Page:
Concerning the meaning of the phrase "sanctification has its ground in justification," some out there in bloggo-land may be getting hung up on the term ground and reading more into to it than is warranted. Certainly there is no justification or sanctification to be found outside of our union with Christ. So that his gracious person and work are the ultimate ground and source of salvation, from election to glorification. Christ Jesus is the water we believers swim in and the water in which and through which God mercifully does all things. That being said, sanctification and justification are not parallel blessings independently given in Christ. Rather they are connected as effect is to cause as stated by this obscure reformer:
In short, I affirm, that not by our own merit but by faith alone, are both our persons and works justified; and that the justification of works [sanctification] depends on the justification [forensic] of the person , as the effect on the cause. (John Calvin, Acts of the Council of Trent with the Antidote)
Calvin further explains in Institutes 3.14.21:
(Outline) 21. A third objection--viz. that the good works of believers are the causes of divine blessings. Answer. There are inferior causes, but these depend on free justification, which is the only true cause why God blesses us. These modes of expression designate the order of sequence rather than the cause.
21. Moreover, when Scripture intimates that the good works of believers are causes why the Lord does them good, we must still understand the meaning so as to hold unshaken what has previously been said--viz. that the efficient cause of our salvation is placed in the love of God the Father; the material cause in the obedience of the Son; the instrumental cause in the illumination of the Spirit, that is, in faith; and the final cause in the praise of the divine goodness. In this, however, there is nothing to prevent the Lord from embracing works as inferior causes. But how so? In this way: Those whom in mercy he has destined for the inheritance of eternal life, he, in his ordinary administration, introduces to the possession of it by means of good works. What precedes in the order of administration is called the cause of what follows. For this reason, he sometimes makes eternal life a consequent of works; not because it is to be ascribed to them, but because those whom he has elected he justifies, that he may at length glorify (Rom. 8:30); he makes the prior grace to be a kind of cause, because it is a kind of step to that which follows. But whenever the true cause is to be assigned, he enjoins us not to take refuge in works, but to keep our thoughts entirely fixed on the mercy of God; "The wages of sin is death; but the gift of God is eternal life," (Rom. 6:23). Why, as he contrasts life with death, does he not also contrast righteousness with sin? Why, when setting down sin as the cause of death, does he not also set down righteousness as the cause of life? The antithesis which would otherwise be complete is somewhat marred by this variation; but the Apostle employed the comparison to express the fact, that death is due to the deserts of men, but that life was treasured up solely in the mercy of God. In short, by these expressions, the order rather than the cause is noted. The Lord adding grace to grace, takes occasion from a former to add a subsequent, so that he may omit no means of enriching his servants. Still, in following out his liberality, he would have us always look to free election as its source and beginning. For although he loves the gifts which he daily bestows upon us, inasmuch as they proceed from that fountain, still our duty is to hold fast by that gratuitous acceptance, which alone can support our souls; and so to connect the gifts of the Spirit, which he afterwards bestows, with their primary cause, as in no degree to detract from it.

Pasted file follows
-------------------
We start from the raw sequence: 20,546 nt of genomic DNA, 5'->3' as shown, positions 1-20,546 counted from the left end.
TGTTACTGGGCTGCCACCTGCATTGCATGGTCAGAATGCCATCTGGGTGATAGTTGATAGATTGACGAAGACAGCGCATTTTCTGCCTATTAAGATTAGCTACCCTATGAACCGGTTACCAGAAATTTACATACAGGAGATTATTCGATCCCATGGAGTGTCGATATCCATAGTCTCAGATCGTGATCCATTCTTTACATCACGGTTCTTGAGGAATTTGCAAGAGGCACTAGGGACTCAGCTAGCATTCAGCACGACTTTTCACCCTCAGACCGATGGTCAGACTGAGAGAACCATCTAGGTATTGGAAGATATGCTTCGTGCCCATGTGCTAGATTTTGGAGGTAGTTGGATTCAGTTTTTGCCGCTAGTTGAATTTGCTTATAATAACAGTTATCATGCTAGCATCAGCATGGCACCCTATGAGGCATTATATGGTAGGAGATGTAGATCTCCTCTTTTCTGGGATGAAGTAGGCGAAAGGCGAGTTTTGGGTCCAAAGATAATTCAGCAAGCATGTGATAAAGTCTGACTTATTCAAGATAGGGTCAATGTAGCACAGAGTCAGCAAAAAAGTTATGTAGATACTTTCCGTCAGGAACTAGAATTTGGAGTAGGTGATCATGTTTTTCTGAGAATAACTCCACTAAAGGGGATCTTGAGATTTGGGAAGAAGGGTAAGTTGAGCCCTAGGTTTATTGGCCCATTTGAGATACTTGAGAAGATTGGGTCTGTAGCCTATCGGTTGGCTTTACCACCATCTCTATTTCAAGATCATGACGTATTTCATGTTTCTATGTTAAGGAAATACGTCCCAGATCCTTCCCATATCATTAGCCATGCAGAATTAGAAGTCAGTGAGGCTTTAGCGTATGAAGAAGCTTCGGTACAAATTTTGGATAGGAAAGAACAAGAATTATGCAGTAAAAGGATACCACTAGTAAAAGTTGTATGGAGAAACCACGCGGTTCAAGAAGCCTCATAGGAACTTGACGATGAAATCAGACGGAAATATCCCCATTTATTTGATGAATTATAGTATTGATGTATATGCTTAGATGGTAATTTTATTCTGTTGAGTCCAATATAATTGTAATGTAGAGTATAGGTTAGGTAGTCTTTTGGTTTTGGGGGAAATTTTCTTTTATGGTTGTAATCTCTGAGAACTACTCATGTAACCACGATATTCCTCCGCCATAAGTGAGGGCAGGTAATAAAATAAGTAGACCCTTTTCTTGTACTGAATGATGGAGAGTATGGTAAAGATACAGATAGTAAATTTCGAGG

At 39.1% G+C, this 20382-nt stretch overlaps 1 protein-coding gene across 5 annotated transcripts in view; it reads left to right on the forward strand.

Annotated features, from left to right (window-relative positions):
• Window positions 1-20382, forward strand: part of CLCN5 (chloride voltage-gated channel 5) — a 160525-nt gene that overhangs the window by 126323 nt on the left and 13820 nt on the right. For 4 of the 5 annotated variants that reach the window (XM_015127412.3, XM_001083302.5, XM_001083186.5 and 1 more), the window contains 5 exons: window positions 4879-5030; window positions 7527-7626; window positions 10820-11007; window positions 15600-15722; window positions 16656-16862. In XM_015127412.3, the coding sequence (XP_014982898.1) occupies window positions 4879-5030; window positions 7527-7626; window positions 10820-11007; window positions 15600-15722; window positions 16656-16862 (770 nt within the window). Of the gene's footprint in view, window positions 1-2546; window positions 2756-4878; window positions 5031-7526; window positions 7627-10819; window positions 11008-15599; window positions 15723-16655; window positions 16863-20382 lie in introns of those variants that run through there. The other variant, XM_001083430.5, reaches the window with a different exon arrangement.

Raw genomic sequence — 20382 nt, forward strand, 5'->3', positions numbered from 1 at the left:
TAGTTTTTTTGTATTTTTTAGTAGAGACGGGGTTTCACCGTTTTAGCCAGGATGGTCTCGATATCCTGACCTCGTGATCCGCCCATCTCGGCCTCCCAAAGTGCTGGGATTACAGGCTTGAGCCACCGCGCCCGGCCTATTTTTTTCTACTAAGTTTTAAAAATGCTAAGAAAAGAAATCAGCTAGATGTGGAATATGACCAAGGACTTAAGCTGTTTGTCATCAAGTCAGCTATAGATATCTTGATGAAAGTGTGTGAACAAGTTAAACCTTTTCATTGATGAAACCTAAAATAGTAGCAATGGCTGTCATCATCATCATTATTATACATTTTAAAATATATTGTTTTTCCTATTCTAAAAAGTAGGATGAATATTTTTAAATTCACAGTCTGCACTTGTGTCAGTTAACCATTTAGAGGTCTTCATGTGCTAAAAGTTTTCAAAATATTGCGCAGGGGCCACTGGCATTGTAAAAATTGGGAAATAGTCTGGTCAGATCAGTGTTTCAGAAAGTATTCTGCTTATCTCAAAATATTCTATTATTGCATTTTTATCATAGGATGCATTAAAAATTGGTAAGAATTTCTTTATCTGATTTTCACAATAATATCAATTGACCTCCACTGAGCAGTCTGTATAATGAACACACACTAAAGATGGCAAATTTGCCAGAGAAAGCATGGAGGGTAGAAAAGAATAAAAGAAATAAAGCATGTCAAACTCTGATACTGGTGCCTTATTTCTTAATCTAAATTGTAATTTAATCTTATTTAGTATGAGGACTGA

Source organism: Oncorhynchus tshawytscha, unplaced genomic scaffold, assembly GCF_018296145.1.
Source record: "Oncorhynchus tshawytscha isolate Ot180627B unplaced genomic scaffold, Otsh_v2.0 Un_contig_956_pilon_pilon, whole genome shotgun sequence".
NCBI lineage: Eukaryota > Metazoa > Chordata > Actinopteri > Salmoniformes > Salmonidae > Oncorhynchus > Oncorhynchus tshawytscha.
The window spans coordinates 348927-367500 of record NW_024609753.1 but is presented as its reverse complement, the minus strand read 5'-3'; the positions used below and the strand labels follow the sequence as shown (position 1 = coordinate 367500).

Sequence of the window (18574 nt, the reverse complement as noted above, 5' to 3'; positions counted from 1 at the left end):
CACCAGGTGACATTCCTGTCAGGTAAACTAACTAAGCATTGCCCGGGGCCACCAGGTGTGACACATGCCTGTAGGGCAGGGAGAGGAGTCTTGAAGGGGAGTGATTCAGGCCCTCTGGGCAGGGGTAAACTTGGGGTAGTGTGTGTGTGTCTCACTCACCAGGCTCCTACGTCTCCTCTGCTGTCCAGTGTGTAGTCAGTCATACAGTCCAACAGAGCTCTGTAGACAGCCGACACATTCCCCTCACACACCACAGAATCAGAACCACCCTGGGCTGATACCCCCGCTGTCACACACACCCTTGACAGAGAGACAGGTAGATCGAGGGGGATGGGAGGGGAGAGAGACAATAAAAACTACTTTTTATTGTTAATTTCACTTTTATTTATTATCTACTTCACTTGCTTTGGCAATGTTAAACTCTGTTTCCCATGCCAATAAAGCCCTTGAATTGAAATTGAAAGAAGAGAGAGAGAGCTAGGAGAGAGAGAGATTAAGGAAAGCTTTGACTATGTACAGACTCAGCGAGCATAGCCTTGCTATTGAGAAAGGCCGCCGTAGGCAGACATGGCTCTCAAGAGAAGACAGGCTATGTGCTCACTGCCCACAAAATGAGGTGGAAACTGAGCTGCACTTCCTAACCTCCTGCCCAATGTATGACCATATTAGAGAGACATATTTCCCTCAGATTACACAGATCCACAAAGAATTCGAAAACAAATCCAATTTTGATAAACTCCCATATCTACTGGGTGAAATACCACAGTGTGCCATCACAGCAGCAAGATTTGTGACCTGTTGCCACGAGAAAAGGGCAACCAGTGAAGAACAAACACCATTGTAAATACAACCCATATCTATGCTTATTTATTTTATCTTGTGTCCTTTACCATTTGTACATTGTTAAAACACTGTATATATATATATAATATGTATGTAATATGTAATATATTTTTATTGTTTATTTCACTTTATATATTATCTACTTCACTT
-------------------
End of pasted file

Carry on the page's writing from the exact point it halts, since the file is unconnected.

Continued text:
Calvin uses the phrases free justification, the mercy of God, and gratuitous acceptance to point to the same thing, that the primary cause of everything pertaining to salvation flows from God's sovereign grace and mercy as freely offered in the gospel of Jesus Christ. That which secures a man's salvation is ultimately not dependent upon his works, i.e. his progressive sanctification. As both the Thirty-Nine Articles of Religion and the Westminster Confession of Faith teach, good works are the evidence of faith, the fruit of a true and lively faith, i.e. the effect. The reformers jealously guarded this understanding of salvation with the words by God's grace alone, through faith alone, in Christ alone, lest the error of Rome would again find a foothold in the church. And it is this that the apostle Paul taught in order that - "... in the ages to come he might show the exceeding riches of his grace in kindness toward us in Christ Jesus: for by grace have ye been saved through faith; and that not of yourselves, it is the gift of God; not of works, that no man should glory." (Eph. 2:7-9) ASV.